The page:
Vision dominates philosophical thinking about perception, and theorizing about experience in cognitive science traditionally has focused on a visual model. This book presents a systematic treatment of sounds and auditory experience. It demonstrates how thinking about audition and appreciating the relationships among multiple sense modalities enriches our understanding of perception. It articulates the central questions that comprise the philosophy of sound, and proposes a novel theory of sounds and their perception. Against the widely accepted philosophical view that sounds are among the secondary or sensible qualities, and against the scientific view that sounds are waves that propagate through a medium such as air or water, the book argues that sounds are events in which objects or interacting bodies disturb a surrounding medium. This does not imply that sounds propagate through a medium, such as air or water. Rather, sounds are events that take place in one's environment at or near their sources. This account captures the way in which sounds essentially are creatures of time and situates sounds in the world. Sounds are not ethereal, mysterious entities. It also provides a powerful account of echoes, interference, reverberation, Doppler effects, and perceptual constancies that surpasses the explanatory richness of alternative theories. Investigating sounds and audition demonstrates that considering other sense modalities teaches what we could not otherwise learn from thinking exclusively about the visual. This book concludes by arguing that a surprising class of cross-modal perceptual illusions demonstrates that the perceptual modalities cannot be completely understood in isolation, and that a visuocentric model for theorizing about perception — according to which perceptual modalities are discrete modes of experience and autonomous domains of philosophical and scientific inquiry — ought to be abandoned.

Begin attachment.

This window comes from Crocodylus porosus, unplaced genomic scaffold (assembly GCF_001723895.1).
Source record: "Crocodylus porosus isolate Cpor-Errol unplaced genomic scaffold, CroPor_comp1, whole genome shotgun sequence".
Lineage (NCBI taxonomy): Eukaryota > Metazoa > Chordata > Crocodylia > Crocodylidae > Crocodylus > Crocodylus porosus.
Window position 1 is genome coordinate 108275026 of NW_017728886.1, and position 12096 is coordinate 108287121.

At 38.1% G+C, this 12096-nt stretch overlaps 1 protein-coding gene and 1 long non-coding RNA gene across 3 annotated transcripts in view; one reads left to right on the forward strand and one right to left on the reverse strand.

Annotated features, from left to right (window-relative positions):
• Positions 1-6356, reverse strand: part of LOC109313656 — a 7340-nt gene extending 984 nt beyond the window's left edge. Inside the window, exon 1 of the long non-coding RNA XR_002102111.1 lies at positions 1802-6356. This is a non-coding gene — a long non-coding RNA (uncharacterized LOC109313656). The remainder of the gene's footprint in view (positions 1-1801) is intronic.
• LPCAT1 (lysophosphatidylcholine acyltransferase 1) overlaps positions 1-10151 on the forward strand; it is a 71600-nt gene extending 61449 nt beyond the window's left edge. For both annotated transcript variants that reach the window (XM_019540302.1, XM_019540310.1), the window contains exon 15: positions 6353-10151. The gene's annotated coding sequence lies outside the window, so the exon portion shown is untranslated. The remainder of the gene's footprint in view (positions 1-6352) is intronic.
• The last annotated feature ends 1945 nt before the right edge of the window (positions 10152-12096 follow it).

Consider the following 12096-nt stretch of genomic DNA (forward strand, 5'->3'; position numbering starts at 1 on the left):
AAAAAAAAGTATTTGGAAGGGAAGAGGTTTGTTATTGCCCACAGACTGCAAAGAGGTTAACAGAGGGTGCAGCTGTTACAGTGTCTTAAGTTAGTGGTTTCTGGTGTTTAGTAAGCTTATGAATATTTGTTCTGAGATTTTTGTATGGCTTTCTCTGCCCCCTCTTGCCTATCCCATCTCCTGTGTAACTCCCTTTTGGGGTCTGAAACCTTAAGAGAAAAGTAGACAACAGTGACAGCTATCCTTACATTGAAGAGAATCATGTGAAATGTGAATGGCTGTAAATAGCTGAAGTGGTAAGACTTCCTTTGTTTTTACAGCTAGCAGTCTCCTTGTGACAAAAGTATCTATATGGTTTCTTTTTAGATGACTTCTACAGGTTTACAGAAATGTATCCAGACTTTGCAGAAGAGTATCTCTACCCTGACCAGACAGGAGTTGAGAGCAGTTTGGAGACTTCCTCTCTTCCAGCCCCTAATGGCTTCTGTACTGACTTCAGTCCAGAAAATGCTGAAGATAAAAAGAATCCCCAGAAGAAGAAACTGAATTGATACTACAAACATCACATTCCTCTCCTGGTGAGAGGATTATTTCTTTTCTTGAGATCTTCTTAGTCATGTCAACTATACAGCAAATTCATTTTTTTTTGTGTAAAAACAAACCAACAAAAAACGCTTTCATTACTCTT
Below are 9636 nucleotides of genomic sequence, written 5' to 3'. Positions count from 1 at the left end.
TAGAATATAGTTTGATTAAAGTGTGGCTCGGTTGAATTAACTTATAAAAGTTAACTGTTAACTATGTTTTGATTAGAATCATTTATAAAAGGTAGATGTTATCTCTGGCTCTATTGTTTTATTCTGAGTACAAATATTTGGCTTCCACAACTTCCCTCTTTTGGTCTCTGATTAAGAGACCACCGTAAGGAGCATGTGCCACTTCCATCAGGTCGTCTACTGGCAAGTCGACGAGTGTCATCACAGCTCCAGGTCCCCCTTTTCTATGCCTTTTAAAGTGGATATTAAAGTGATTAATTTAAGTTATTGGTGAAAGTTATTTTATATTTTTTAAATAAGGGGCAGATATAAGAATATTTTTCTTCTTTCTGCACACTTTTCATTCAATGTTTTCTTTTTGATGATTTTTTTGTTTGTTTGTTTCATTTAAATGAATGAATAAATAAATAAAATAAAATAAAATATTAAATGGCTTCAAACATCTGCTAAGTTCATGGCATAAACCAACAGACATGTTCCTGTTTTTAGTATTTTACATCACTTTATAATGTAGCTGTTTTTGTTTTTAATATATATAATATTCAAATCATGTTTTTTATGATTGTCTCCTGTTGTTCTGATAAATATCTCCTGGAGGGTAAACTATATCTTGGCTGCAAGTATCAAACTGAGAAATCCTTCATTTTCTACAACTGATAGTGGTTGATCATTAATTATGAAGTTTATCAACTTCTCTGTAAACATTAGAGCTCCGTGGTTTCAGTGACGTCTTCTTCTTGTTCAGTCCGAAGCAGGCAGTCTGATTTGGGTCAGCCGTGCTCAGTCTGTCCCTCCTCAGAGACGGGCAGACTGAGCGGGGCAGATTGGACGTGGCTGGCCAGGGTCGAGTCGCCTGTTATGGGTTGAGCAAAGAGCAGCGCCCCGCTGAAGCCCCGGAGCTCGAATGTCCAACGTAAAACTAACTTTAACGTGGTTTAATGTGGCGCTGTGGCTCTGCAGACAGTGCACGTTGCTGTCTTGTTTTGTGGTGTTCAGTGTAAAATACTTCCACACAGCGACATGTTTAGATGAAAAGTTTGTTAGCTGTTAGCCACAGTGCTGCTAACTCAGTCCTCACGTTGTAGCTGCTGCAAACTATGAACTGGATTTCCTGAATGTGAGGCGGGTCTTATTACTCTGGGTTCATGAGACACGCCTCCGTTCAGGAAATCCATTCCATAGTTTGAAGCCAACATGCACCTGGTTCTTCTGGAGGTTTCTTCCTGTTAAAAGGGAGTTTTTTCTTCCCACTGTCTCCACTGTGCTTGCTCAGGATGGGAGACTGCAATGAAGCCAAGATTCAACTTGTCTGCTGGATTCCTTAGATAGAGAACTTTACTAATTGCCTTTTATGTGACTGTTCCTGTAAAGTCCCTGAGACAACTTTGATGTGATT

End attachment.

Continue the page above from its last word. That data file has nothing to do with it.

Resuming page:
Sounds & Perception